Staple diet to be sure and during the war years, bread was not subject to the ration book. So, when hungry, an older generation will well remember the term ‘fill up with bread’.
It’s now 1948 and bread and flour are subject to rationing much to the dismay of the public at large. Criticism is also being levelled at the Attlee government by the leader of the conservative opposition.
Blissfully unaware of all this, I was chored to go to Mrs Sunderland’s shop in her front room in the Albert Place to fetch a loaf of bread. Easy, even for an eight year old.
My mother bought little bread during these times because having worked in a bakery she was able to bake her own bread on our large black leaded kitchen range in Bondfield Terrace. This time however, she had run out of yeast and the shop it had to be for me to get one loaf.
Into the shop and there they were on the shelf near the door – two Hagenbachs loaves of bread, one of which was just waiting to go into the basket in order to provide some much desired jam sandwiches at our house. ‘Sorry dear, but I have no bread‘ said the shopkeeper despite the fact that the product was there looking at me. She didn’t need to say that they were reserved for someone else, I guessed I could have worked that one out. Straight on then to Spencer’s shop, but not a loaf to be had.
At this point I was more than miffed with the always kindly old lady, because even as an eight year old I knew that it would mean a trip down to the shops in Mickletown.
And so, it was a truculent eight year old traipsing through the Mulberry bridge and along that path towards Main Street to bring home the bread.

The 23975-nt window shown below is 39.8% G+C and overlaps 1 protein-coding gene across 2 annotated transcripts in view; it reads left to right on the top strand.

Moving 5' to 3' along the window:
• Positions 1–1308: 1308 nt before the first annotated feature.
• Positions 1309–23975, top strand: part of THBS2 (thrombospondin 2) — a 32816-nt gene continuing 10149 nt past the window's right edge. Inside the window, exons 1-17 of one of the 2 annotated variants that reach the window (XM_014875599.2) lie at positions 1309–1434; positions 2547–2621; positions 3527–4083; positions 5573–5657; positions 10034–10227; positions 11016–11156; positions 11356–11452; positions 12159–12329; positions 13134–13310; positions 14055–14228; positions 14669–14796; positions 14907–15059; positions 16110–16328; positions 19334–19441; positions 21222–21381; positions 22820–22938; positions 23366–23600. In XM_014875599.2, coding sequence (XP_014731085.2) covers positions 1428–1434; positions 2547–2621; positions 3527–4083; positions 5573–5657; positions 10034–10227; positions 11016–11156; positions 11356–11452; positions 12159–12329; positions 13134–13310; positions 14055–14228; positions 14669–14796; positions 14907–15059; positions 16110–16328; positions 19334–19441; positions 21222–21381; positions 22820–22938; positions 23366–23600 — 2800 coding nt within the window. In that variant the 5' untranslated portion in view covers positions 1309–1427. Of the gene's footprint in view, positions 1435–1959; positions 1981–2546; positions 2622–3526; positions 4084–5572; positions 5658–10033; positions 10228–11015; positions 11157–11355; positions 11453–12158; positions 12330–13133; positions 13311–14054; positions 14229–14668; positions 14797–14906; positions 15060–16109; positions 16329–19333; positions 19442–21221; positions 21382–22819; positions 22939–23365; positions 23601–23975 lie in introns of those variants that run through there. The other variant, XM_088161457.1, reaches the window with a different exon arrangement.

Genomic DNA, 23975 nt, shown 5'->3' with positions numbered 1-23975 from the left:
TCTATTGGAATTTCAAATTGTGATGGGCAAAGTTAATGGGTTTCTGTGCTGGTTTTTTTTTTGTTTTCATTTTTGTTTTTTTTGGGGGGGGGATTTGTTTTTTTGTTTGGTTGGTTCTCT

Things then took a turn for the worse, whilst ambling past Mill Lane, there coming into view was the fearsome Mesher in the distance and walking in my direction. (Mesher was Methley’s own muscular juvenile delinquent, to be avoided at all costs). In desperation, I hopped into the off-licence shop near the entrance to the Jingo Nick. Fortunately for me, I had to wait while the shopkeeper served a customer with a hand pulled jug of ale.
At my turn, a lame request for a loaf of bread took long enough for me to see Mesher proceeding past the shop in the direction of the pit gates, probably looking for a few ten year olds to torture. Sneaking out of the shop without closing the door to avoid the doorbell ringing saw me heading towards the Co-op and success.
So, there I was with my unwrapped, unsliced loaf of Kworp bakery bread on the long journey back to Woodrow.
Well, she wasn’t all that grateful, in fact I had to duck to avoid the swipe that came in my direction. Perhaps it was something to do with having dropped it twice on the Mulberry footpath and that all the corners had been nibbled off!
Took a while to forgive the elderly Mrs Sunderland and it would appear that I would have supported Churchill’s claim to dispense with the rationing of bread in those post war years.
Bread was rationed from 1946 to 1948 – don’t know why, it must have been something to do with the import of wheat from the USA and shortage of shipping after the war.